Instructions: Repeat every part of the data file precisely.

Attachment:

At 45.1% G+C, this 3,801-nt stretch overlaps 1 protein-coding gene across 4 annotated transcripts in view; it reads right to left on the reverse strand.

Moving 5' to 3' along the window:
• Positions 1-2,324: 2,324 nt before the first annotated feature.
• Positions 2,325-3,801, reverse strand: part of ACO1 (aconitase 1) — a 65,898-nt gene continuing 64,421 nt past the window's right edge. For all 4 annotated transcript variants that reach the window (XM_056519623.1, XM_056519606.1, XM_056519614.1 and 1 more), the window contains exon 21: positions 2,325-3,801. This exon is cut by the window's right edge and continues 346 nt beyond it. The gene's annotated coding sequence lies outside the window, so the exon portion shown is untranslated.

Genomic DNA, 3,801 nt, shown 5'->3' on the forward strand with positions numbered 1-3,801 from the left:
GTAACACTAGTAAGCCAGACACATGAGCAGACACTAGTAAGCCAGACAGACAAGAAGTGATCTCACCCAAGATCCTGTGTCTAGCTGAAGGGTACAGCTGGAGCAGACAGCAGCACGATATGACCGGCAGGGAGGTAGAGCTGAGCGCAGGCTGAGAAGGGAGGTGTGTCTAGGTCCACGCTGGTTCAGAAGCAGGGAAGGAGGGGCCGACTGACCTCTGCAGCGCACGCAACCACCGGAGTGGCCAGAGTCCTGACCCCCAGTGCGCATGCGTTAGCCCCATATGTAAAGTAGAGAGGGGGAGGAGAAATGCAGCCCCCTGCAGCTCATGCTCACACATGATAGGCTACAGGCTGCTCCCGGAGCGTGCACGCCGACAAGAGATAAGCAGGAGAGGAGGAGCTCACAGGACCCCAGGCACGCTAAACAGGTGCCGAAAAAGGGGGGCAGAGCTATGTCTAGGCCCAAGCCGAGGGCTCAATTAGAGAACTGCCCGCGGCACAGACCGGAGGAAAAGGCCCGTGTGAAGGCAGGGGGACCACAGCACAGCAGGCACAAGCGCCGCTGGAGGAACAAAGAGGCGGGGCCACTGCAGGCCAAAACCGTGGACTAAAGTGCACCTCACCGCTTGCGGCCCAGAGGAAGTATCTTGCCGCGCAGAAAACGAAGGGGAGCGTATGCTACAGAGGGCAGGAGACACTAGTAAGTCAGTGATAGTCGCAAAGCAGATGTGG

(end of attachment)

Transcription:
At 45.1% G+C, this 3,801-nt stretch overlaps 1 protein-coding gene across 4 annotated transcripts in view; it reads right to left on the reverse strand.

Moving 5' to 3' along the window:
• Positions 1-2,324: 2,324 nt before the first annotated feature.
• Positions 2,325-3,801, reverse strand: part of ACO1 (aconitase 1) — a 65,898-nt gene continuing 64,421 nt past the window's right edge. For all 4 annotated transcript variants that reach the window (XM_056519623.1, XM_056519606.1, XM_056519614.1 and 1 more), the window contains exon 21: positions 2,325-3,801. This exon is cut by the window's right edge and continues 346 nt beyond it. The gene's annotated coding sequence lies outside the window, so the exon portion shown is untranslated.

Genomic DNA, 3,801 nt, shown 5'->3' on the forward strand with positions numbered 1-3,801 from the left:
GTAACACTAGTAAGCCAGACACATGAGCAGACACTAGTAAGCCAGACAGACAAGAAGTGATCTCACCCAAGATCCTGTGTCTAGCTGAAGGGTACAGCTGGAGCAGACAGCAGCACGATATGACCGGCAGGGAGGTAGAGCTGAGCGCAGGCTGAGAAGGGAGGTGTGTCTAGGTCCACGCTGGTTCAGAAGCAGGGAAGGAGGGGCCGACTGACCTCTGCAGCGCACGCAACCACCGGAGTGGCCAGAGTCCTGACCCCCAGTGCGCATGCGTTAGCCCCATATGTAAAGTAGAGAGGGGGAGGAGAAATGCAGCCCCCTGCAGCTCATGCTCACACATGATAGGCTACAGGCTGCTCCCGGAGCGTGCACGCCGACAAGAGATAAGCAGGAGAGGAGGAGCTCACAGGACCCCAGGCACGCTAAACAGGTGCCGAAAAAGGGGGGCAGAGCTATGTCTAGGCCCAAGCCGAGGGCTCAATTAGAGAACTGCCCGCGGCACAGACCGGAGGAAAAGGCCCGTGTGAAGGCAGGGGGACCACAGCACAGCAGGCACAAGCGCCGCTGGAGGAACAAAGAGGCGGGGCCACTGCAGGCCAAAACCGTGGACTAAAGTGCACCTCACCGCTTGCGGCCCAGAGGAAGTATCTTGCCGCGCAGAAAACGAAGGGGAGCGTATGCTACAGAGGGCAGGAGACACTAGTAAGTCAGTGATAGTCGCAAAGCAGATGTGG